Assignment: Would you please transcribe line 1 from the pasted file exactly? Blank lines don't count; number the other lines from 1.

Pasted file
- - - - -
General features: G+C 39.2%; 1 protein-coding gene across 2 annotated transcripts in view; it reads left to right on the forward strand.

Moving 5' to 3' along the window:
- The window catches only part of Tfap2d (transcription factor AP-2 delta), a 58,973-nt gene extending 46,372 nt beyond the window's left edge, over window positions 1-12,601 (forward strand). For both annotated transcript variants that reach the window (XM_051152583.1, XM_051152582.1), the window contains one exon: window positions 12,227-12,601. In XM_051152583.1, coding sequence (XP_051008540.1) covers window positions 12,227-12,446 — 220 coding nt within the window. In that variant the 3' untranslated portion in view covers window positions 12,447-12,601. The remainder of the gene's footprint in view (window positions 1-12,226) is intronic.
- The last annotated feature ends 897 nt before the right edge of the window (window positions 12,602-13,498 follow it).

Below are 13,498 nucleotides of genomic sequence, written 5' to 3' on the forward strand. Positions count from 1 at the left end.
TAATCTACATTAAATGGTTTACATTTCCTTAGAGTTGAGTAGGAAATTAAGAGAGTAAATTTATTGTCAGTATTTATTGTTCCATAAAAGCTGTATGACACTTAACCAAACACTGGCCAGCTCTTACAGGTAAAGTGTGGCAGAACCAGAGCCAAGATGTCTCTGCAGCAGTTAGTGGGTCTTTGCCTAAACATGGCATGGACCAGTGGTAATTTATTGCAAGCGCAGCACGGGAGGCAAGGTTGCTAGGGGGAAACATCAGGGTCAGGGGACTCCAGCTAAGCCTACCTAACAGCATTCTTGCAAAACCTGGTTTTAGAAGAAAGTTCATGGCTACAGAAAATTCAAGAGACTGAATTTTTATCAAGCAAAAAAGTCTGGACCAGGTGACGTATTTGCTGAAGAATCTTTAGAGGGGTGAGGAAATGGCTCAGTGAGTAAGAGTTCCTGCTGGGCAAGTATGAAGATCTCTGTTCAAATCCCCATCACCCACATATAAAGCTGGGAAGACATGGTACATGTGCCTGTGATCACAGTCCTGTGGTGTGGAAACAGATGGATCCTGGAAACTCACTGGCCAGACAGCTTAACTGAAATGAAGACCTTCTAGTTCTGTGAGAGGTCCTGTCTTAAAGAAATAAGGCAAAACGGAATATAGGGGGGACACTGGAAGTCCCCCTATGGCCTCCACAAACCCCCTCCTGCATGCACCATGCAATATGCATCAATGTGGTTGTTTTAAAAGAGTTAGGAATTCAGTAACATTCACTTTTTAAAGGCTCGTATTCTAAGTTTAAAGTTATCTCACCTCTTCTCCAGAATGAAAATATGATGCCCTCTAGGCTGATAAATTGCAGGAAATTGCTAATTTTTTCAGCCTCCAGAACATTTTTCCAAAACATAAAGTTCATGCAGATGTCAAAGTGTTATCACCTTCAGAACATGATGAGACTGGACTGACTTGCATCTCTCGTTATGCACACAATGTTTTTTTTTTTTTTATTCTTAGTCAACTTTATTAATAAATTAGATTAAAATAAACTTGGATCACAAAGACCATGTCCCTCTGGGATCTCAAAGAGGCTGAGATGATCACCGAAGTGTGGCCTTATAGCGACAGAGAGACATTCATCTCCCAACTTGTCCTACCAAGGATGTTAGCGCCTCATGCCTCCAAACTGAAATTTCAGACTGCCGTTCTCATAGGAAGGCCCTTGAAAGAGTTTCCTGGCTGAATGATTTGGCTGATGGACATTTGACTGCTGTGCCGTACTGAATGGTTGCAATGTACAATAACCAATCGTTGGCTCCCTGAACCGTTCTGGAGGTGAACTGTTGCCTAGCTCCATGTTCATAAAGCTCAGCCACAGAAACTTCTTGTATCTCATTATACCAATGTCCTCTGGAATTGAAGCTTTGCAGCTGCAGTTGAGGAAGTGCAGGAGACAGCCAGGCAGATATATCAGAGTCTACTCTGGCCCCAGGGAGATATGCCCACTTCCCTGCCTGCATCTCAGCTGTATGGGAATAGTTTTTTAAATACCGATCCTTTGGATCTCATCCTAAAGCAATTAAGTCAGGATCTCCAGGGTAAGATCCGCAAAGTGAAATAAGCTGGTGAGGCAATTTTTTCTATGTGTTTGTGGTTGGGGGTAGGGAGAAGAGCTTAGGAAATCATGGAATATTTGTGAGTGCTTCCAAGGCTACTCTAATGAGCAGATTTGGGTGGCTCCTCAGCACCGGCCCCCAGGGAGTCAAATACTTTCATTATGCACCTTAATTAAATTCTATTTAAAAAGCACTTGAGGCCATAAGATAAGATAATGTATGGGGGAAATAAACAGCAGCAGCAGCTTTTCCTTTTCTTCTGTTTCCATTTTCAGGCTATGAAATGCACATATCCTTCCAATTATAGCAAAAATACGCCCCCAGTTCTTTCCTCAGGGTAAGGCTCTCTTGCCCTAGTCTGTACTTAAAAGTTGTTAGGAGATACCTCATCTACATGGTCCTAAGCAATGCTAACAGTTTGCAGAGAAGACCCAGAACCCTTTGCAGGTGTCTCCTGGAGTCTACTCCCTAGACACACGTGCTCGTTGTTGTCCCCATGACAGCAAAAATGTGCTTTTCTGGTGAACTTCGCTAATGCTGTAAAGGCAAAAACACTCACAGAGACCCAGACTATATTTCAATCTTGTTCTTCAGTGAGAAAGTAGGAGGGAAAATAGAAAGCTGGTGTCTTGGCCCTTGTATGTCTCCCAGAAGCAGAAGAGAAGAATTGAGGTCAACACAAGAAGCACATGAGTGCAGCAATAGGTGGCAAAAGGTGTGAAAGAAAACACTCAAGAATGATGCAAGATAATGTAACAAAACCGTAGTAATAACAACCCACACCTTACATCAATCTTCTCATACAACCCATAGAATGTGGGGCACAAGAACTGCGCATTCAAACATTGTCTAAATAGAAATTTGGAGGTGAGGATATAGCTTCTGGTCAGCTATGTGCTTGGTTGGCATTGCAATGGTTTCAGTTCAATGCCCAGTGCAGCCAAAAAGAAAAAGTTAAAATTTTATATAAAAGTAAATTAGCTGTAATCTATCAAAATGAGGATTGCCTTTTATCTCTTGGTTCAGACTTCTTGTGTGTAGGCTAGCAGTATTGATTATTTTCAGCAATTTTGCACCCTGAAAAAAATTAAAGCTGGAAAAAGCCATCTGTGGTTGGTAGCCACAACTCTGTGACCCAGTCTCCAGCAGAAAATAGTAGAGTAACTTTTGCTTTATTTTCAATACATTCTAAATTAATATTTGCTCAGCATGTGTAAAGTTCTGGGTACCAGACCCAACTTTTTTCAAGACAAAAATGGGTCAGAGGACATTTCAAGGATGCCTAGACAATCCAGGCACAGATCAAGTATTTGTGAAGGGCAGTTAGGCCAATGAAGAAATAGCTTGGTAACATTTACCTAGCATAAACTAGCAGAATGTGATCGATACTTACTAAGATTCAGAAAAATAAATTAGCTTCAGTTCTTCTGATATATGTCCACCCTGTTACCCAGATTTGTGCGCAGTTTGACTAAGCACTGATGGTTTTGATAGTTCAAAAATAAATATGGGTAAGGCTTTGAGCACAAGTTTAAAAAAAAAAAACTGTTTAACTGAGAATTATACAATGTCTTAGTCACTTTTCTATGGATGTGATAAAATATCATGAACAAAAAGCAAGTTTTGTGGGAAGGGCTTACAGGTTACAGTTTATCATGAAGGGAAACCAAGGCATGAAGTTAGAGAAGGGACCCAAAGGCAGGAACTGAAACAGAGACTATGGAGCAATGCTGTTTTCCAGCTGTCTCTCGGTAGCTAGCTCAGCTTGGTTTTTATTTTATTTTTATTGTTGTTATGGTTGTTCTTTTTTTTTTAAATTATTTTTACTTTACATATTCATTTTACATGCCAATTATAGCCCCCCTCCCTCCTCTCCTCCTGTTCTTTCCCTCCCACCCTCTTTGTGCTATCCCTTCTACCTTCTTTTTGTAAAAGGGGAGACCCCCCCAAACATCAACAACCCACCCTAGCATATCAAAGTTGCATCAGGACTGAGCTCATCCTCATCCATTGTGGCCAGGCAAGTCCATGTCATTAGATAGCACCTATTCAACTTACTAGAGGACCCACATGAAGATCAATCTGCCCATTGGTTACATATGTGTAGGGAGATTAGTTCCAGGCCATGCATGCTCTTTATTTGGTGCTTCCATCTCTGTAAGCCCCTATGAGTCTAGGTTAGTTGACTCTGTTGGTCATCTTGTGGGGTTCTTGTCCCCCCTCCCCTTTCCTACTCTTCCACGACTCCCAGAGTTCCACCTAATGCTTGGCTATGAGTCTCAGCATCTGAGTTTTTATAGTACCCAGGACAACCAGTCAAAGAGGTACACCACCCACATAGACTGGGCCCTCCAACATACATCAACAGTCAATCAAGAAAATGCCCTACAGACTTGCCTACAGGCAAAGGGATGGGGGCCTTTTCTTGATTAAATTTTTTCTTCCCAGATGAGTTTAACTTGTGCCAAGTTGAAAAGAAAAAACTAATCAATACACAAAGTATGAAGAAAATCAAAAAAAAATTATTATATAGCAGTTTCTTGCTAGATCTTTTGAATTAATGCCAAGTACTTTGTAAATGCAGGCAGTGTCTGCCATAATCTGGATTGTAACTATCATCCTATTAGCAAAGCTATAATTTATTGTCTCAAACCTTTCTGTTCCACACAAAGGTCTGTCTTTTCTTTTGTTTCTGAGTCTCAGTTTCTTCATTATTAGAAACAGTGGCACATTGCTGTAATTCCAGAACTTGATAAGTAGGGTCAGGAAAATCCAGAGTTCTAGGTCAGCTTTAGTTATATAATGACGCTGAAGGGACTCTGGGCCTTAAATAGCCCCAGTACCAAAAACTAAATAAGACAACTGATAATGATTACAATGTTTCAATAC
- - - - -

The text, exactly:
General features: G+C 39.2%; 1 protein-coding gene across 2 annotated transcripts in view; it reads left to right on the forward strand.